Hello Digex,

As you say, there are laws related to "address blocking" (or more
specifically blocking content) in number of jurisdictions. The
material I provided blocking performed in China was in reference to
actions that are certainly legal in China. As stated in the answer, a
number of references to content blocking - a few are listed below.

Perhaps the best reference on laws relating specifically to spam is
Note that there are no US national laws currently listed as applicable
and there are a number of laws currently being considered. Reading
through the summary at
all of these laws are focused on the sender of unsolicited email, and
do not impose regulations on blocking.

A general site on abusive network practices
In particular, note the very long article on the Supreme Court and
Commercial Speech
which has notes for specific cases. A few of these references indicate
that the Supreme Court has upheld that laws cannot prevent the
distribution of "truthful information". This would indicate that there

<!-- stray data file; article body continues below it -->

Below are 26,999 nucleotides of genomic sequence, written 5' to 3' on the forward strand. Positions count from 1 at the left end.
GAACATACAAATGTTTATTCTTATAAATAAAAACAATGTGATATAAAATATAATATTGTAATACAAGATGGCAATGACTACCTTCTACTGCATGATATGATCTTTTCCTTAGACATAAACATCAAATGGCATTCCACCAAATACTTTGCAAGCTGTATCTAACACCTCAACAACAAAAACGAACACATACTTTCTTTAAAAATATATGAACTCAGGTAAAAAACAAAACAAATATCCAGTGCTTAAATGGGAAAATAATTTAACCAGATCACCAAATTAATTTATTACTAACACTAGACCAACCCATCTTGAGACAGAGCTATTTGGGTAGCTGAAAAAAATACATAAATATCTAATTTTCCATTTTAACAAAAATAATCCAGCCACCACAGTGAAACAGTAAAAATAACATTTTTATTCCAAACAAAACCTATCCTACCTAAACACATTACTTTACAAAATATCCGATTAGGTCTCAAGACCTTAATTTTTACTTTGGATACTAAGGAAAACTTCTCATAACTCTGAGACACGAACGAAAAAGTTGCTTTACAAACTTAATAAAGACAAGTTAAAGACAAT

is likely no US law that would require blocking of IP address or
domains since that would block "truthful information".

A relatively low volume mailing list [spamfight-legal] is archived at
I read through a number of these messages as well - there are
references to specific cases and laws, but found nothing related to
restrictions on blocking.

Terms and conditions for "The Cloak", an anonymous web surfing service
which specifically indicates when address blocking may take place as
part of the abuse policy, but does not describe that they will contact
someone as required by law.

Please note that none of these references describe the need for the
organization establishing the content block to "contact someone before
blocking their IP address or domain". Others identify guidelines
established by an organization, but does not indicate that the rules
are required by law.

Please also note that the Supreme Court rulings appear to rule out
laws that relate to IP blocking in the US (as part of protecting
commercial free speech). As a result, further search on US federal and
state laws on address blocking will likely be fruitless. As I stated
before, if there is a specific jurisdiction (not US) you want searched
more extensively, please indicate in your clarification request.

digex-ga rated this answer:2 out of 5 stars
I feel the research was more opinion based, rather than the facts.

Subject: Re: IP address/domain blocking
From: bobthedispatcher-ga on 12 Sep 2002 21:26 PDT
Also remember that when blocking a domain, you block EVERYONE using